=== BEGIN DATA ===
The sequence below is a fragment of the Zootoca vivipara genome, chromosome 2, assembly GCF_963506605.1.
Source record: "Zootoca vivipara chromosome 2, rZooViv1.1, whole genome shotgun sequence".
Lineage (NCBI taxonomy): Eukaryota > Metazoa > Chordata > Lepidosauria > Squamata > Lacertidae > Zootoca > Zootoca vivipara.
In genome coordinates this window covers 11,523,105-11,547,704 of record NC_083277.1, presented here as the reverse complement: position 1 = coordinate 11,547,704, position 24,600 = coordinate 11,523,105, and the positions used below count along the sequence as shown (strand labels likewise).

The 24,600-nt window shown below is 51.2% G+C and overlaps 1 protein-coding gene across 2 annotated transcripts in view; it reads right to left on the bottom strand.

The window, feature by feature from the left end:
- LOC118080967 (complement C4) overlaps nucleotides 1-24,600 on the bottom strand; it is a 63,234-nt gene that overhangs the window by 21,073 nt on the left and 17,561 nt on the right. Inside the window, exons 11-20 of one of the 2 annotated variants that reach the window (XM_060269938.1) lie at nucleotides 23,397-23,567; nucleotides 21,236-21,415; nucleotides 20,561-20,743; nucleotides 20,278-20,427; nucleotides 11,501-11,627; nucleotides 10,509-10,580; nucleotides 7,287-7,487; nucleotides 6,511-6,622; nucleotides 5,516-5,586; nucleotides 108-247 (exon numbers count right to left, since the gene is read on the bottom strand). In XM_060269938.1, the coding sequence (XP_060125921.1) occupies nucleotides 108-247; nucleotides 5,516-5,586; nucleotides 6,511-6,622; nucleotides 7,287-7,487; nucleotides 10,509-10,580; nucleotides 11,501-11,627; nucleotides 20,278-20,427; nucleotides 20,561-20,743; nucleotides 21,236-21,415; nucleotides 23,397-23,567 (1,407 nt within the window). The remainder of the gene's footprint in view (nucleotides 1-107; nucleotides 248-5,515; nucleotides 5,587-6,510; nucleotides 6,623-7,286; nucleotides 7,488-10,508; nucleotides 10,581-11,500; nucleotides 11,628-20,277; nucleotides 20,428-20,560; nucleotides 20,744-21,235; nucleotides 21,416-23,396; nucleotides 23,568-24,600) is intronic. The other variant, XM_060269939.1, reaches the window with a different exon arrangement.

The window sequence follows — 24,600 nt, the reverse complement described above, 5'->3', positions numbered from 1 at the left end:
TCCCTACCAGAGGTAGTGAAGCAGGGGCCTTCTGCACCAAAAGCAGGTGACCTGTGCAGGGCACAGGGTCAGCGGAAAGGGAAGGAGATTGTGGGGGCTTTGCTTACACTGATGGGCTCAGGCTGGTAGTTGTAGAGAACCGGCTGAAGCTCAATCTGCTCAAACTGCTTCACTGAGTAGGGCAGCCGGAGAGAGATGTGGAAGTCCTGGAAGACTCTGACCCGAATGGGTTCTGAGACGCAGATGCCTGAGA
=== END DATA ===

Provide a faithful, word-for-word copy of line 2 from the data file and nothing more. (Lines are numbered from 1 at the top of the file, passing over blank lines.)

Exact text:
Source record: "Zootoca vivipara chromosome 2, rZooViv1.1, whole genome shotgun sequence".